Force multiplier in containment and response: AI can also serve as a force multiplier that helps security teams automate time-consuming activities and streamline containment and response. Consider machine learning, deep learning, natural language processing, reinforcement learning, knowledge representation, and other AI approaches. When paired with automated evaluation and decision-making, AI can help analysts manage an escalating number of increasingly complex security threats and achieve scale.
“Expanding attack surfaces and the escalating severity and complexity of cyberthreats are exacerbated by a chronic shortage of cybersecurity talent. AI can help fill this gap.”
Proactive security posture: Properly trained AI can enable a more proactive security posture and promote cyber resilience, potentially allowing organizations to stay in operation even when under attack and reducing the amount of time an adversary is in the environment. For example, context-rich user behavior analytics can be combined with unsupervised machine learning algorithms to automatically test user activities; recognize typical patterns in network activity or data access; identify, evaluate, and flag anomalies (and disregard false alarms); and decide if response or intervention is intended. And by feeding intelligence to human security specialists and enabling them to actively engage in adversary pursuit, AI enables proactive threat hunting.
Building an AI Security Roadmap
AI will be increasingly important for many manufacturing clients as they undergo the digital transformation of their factories with Industry 4.0 technologies (e.g., smart factories). With the expectation that 175 Zetabytes of data will be generated by 2025[vii], manufacturing clients should begin preparing for AI as it simply cannot just occur overnight. Protecting client data is vital to keeping manufacturing lines operational and the quality of the product intact.
As companies have visited The Smart Factory @ Wichita and discussed their visions for digital transformation, common threads have emerged around security gaps that need to be filled as part of their roadmaps towards achieving an AI-enabled cyber security strategy.
Network segmentation: Data from a company’s Operational Technology (OT) environment (e.g., manufacturing network) will likely need to flow into their enterprise cloud environment as part of their advanced analytics solution to measure various Key Performance Objectives (KPOs) and Key Performance Indicators (KPIs). In many circumstances, little to no network segmentation is in place between a company’s IT environment and their OT environment. A lack of segmentation exposes the manufacturing environment to nefarious actors who could manipulate, deny, or destroy or steal critical data/processes.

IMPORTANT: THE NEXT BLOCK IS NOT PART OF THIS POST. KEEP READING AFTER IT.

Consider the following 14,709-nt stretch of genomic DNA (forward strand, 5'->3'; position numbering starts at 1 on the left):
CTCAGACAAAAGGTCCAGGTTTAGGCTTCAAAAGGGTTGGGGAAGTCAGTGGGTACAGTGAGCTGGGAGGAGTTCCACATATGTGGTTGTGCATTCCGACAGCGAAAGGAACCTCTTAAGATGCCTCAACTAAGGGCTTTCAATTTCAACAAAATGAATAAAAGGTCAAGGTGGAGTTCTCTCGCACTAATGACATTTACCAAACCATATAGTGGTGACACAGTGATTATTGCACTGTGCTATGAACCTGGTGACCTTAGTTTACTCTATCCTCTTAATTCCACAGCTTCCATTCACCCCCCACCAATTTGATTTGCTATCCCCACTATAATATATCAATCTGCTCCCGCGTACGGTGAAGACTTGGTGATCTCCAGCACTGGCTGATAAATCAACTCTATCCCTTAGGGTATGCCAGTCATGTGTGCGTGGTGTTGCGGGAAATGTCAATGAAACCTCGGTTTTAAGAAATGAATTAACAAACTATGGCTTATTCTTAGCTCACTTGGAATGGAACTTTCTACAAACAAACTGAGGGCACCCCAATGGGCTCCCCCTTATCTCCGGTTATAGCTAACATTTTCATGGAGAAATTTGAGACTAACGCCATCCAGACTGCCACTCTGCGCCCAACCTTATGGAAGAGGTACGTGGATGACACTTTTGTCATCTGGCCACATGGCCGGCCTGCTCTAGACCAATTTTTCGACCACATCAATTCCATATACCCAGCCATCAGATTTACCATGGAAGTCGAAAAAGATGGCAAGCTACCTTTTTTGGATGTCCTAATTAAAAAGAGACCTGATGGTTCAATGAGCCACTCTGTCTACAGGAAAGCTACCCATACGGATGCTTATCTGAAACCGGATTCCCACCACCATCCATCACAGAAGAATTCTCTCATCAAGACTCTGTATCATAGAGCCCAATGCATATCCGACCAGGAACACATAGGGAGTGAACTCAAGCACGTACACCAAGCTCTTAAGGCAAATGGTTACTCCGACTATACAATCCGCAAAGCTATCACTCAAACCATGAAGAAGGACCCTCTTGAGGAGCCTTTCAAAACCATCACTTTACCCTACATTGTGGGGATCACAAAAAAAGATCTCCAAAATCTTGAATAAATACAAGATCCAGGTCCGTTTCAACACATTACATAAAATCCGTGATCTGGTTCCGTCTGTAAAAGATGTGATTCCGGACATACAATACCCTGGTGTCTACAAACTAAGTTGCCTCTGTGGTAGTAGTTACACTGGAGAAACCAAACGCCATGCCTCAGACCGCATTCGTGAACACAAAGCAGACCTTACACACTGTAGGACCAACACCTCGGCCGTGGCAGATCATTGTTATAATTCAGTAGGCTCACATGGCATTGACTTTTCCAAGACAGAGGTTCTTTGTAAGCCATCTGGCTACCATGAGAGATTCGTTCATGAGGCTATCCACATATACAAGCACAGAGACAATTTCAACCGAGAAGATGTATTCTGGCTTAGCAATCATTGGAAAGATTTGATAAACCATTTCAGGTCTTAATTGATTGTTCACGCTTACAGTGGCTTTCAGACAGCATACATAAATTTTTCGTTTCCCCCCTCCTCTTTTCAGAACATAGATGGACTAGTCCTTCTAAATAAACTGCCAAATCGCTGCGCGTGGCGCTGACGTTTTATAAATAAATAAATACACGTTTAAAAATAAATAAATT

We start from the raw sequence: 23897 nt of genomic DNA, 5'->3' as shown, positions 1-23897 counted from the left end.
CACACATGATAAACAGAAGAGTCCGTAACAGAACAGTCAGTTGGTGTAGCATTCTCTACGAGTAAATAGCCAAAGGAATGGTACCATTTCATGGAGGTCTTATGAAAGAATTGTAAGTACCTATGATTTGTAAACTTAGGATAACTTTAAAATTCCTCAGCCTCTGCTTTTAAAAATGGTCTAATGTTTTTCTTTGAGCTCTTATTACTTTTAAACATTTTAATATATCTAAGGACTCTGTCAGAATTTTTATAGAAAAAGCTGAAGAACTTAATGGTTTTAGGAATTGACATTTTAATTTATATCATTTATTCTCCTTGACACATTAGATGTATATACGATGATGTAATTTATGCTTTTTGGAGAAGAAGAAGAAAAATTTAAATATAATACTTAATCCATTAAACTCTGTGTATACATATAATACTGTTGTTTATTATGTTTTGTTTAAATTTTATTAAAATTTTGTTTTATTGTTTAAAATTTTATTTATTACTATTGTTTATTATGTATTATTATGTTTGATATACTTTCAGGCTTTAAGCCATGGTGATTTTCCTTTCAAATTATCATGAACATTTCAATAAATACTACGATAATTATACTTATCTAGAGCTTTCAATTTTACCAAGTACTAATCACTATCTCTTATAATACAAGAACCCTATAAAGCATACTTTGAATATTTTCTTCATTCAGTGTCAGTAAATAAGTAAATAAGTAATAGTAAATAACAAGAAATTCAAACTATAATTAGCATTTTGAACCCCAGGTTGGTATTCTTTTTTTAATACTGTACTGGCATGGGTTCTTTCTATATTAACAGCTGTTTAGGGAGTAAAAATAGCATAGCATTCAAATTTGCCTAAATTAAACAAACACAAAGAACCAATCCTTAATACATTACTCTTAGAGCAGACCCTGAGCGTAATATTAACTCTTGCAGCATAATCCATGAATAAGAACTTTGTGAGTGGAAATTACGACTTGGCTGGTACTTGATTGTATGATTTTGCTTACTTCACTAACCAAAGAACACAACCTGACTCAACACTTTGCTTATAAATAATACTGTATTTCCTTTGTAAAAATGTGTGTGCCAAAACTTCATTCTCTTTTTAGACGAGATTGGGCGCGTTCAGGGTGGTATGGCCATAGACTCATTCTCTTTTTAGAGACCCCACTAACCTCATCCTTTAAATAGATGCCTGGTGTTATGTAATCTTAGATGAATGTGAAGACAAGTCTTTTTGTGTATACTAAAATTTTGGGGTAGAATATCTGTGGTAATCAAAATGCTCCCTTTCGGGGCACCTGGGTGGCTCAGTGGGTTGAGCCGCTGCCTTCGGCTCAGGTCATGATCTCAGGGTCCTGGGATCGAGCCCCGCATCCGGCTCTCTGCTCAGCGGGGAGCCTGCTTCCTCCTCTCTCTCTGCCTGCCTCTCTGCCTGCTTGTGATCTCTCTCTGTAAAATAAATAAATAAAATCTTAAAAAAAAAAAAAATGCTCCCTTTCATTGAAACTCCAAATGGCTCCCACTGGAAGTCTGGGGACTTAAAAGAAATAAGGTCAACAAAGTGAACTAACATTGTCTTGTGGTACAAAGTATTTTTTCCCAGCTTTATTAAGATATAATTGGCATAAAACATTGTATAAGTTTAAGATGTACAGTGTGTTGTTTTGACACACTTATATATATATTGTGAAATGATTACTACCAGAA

“AI’s ability to identify patterns and adaptively learn in real time as events warrant can accelerate detection, containment, and response, help reduce the heavy load on SOC analysts, and enable them to be more proactive.”
Identity access & authentication: It’s integral that all users, not just individuals but also devices and services, have proper controls in place so that only the approved users can authenticate and communicate within the manufacturing environment. Additional controls such as Multi-Factor Authentication (MFA) serve to further enhance security as entities prepare for enabling AI. Authentication can further enable AI as the controls help answer key questions for faster decision making: Is the access originating from a known location? Is a user switching from a private to a public network? Is the time and data pattern for the access during expected hours of work? Is the access from a known device or services that are known to communicate?
Security monitoring: A security monitoring solution helps further enable securing the manufacturing environment by passively sensing the data on the network. As the environment is baselined, the solution continues to listen to the dataflows in the environment to provide visibility in the network, identify vulnerabilities, detect anomalous activity, and report back on it. A security monitoring solution can help further prepare the environment by further understanding OT asset behaviors to detect potential threats. As organizations continue to prepare for an AI-based approach, data from sensors that understand OT communications and protocols become critical for understanding threats in process control environments.
The Way Forward
On its own, AI (or any other technology, for that matter) isn’t going to solve today’s or tomorrow’s complex security challenges. AI’s ability to identify patterns and adaptively learn in real time as events warrant can accelerate detection, containment, and response, help reduce the heavy load on SOC analysts, and enable them to be more proactive. These professionals will likely remain in high demand, but AI will change their roles. Organizations will need to reskill and retrain analysts to help change their focus from triaging alerts and other lower-level skills to more strategic, proactive activities. Finally, as the elements of AI- and machine learning-driven security threats begin to emerge, AI can help security teams prepare for the eventual development of AI-driven cybercrimes in the years ahead. M
[i] Steve Morgan, “Cybercrime to cost the world $10.5 trillion annually by 2025 ,” Cybersecurity Ventures, November 13, 2020.
[ii] Steve Morgan, “Cybercrime to cost the world $10.5 trillion annually by 2025 ,” Cybersecurity Ventures, November 13, 2020.
[iii] CNBC, “Cybercrime could cost $10.5 trillion dollars by 2025, according to Cybersecurity Ventures ,” March 9, 2021.
[iv] PR Newswire, “Artificial intelligence-based cybersecurity market grows by $19 billion during 2021-2025 ,” June 21, 2021.
[v] Cisco, Cisco annual internet report (2018–2023) white paper
[vi] (ISC)², “(ISC)² study reveals the cybersecurity workforce has grown to 3.5 million professionals globally.”
[vii] Tom Coughlin, “175 Zettabytes by 2025,” Forbes, November 27, 2018.
About the authors:
Sharon Chand is a principal at Deloitte & Touche LLP and the Cyber Risk Secure Supply Chain leader for the Cyber Risk Services practice of Deloitte Risk & Financial Advisory.
Ryan Moore is a Deloitte & Touche LLP Senior Manager in the Cyber Risk Services practice.
This article contains general information only, does not constitute professional advice or services, and should not be used as a basis for any decision or action that may affect your business. The authors shall not be responsible for any loss sustained by any person who relies on this article.